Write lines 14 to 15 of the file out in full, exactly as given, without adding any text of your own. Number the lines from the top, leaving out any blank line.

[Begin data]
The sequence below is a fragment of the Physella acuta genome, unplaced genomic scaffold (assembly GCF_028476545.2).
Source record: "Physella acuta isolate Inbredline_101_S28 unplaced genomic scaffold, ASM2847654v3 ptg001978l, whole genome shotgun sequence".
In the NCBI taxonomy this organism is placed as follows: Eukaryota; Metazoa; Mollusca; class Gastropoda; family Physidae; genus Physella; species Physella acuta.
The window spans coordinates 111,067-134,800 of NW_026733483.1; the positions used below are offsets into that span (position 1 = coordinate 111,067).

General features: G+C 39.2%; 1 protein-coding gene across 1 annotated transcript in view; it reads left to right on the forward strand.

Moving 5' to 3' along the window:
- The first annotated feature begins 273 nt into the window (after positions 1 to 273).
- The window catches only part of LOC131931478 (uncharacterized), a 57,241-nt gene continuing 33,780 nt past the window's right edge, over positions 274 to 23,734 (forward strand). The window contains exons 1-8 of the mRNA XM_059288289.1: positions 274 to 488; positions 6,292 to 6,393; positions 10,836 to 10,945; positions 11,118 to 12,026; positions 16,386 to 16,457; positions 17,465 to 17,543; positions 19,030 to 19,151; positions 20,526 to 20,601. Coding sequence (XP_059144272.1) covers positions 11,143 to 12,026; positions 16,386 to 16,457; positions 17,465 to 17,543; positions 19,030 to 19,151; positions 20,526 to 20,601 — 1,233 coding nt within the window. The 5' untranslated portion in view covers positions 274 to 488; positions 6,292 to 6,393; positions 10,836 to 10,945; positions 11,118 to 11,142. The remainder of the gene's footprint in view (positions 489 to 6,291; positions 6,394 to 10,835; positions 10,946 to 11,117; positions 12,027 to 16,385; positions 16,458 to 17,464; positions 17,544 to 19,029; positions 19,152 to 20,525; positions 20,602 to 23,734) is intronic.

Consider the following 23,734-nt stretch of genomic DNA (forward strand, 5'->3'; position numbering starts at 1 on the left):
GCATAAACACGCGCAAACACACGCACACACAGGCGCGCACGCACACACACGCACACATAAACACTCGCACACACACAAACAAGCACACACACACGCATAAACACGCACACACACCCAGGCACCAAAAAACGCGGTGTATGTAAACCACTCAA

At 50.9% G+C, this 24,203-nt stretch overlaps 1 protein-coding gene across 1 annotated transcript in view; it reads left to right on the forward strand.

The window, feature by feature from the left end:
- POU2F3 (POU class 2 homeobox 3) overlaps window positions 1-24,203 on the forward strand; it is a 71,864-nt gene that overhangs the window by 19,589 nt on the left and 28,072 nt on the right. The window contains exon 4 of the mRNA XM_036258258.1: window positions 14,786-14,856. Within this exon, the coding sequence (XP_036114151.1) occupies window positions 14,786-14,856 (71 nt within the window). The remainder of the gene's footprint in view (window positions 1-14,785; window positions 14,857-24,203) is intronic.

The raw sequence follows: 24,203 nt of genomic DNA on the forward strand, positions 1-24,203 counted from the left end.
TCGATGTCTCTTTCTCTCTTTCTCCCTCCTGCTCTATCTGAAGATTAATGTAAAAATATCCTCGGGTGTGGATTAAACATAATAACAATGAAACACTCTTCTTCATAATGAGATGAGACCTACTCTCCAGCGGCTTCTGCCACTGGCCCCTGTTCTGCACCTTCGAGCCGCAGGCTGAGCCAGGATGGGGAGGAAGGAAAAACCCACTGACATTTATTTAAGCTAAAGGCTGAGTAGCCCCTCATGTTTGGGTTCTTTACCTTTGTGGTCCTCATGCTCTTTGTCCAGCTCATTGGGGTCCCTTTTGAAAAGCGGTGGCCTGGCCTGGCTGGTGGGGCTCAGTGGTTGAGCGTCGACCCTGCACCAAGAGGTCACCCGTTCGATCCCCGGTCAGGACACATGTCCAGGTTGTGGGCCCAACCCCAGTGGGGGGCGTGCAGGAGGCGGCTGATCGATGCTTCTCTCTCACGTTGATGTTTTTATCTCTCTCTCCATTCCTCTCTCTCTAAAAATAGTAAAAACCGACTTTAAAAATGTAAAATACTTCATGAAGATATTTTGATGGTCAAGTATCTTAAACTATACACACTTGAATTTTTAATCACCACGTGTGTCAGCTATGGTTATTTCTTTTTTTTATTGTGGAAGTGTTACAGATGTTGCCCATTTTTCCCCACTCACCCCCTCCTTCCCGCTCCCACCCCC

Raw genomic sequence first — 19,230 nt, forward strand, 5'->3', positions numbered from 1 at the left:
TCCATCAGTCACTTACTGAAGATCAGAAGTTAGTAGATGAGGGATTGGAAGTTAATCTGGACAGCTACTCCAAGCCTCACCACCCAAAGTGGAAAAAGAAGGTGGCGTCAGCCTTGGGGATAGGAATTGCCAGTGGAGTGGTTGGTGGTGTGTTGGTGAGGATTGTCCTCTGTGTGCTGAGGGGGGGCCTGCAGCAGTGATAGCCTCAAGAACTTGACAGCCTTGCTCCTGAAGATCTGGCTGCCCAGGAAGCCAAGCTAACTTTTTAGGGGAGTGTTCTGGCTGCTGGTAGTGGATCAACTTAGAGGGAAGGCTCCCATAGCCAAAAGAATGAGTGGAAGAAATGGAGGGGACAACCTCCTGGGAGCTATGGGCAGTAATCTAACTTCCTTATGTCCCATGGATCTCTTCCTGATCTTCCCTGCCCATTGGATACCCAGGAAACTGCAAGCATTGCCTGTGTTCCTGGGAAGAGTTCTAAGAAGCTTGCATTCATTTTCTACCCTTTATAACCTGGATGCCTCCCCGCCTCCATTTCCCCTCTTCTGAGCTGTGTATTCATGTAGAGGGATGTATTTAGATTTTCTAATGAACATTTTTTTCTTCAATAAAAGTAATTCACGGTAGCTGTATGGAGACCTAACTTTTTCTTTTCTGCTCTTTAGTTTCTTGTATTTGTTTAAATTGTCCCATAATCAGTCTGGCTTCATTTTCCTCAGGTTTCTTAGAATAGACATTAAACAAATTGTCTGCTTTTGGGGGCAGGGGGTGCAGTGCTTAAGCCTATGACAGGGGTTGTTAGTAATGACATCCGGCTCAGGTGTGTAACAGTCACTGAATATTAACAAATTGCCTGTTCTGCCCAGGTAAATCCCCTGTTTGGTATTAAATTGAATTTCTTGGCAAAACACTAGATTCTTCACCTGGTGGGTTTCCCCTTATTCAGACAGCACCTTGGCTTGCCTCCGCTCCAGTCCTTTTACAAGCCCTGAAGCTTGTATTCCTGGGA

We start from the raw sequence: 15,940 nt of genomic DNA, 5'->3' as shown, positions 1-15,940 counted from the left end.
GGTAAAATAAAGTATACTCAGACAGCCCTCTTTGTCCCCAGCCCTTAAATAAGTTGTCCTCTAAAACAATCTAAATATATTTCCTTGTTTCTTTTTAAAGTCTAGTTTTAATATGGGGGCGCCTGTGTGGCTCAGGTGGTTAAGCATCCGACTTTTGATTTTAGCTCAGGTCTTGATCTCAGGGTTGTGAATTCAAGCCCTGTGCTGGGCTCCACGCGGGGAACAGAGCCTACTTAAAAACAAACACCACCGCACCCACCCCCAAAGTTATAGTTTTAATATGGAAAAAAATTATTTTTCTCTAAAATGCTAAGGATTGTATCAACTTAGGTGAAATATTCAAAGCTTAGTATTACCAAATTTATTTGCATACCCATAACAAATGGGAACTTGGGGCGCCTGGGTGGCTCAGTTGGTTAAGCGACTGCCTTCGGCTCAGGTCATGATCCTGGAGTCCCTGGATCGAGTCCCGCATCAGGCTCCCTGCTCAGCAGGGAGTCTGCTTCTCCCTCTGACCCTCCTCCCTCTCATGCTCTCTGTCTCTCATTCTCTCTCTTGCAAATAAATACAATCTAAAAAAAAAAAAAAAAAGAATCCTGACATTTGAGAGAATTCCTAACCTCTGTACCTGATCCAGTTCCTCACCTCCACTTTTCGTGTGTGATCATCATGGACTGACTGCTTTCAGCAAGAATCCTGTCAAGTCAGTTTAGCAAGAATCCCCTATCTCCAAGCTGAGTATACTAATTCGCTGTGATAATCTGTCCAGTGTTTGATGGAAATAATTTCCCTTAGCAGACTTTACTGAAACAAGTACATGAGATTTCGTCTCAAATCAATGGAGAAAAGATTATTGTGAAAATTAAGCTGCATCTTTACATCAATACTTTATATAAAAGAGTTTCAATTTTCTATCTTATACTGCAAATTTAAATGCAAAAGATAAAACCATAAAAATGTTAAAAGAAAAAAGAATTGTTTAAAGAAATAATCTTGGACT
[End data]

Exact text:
The raw sequence follows: 24,203 nt of genomic DNA on the forward strand, positions 1-24,203 counted from the left end.
TCGATGTCTCTTTCTCTCTTTCTCCCTCCTGCTCTATCTGAAGATTAATGTAAAAATATCCTCGGGTGTGGATTAAACATAATAACAATGAAACACTCTTCTTCATAATGAGATGAGACCTACTCTCCAGCGGCTTCTGCCACTGGCCCCTGTTCTGCACCTTCGAGCCGCAGGCTGAGCCAGGATGGGGAGGAAGGAAAAACCCACTGACATTTATTTAAGCTAAAGGCTGAGTAGCCCCTCATGTTTGGGTTCTTTACCTTTGTGGTCCTCATGCTCTTTGTCCAGCTCATTGGGGTCCCTTTTGAAAAGCGGTGGCCTGGCCTGGCTGGTGGGGCTCAGTGGTTGAGCGTCGACCCTGCACCAAGAGGTCACCCGTTCGATCCCCGGTCAGGACACATGTCCAGGTTGTGGGCCCAACCCCAGTGGGGGGCGTGCAGGAGGCGGCTGATCGATGCTTCTCTCTCACGTTGATGTTTTTATCTCTCTCTCCATTCCTCTCTCTCTAAAAATAGTAAAAACCGACTTTAAAAATGTAAAATACTTCATGAAGATATTTTGATGGTCAAGTATCTTAAACTATACACACTTGAATTTTTAATCACCACGTGTGTCAGCTATGGTTATTTCTTTTTTTTATTGTGGAAGTGTTACAGATGTTGCCCATTTTTCCCCACTCACCCCCTCCTTCCCGCTCCCACCCCC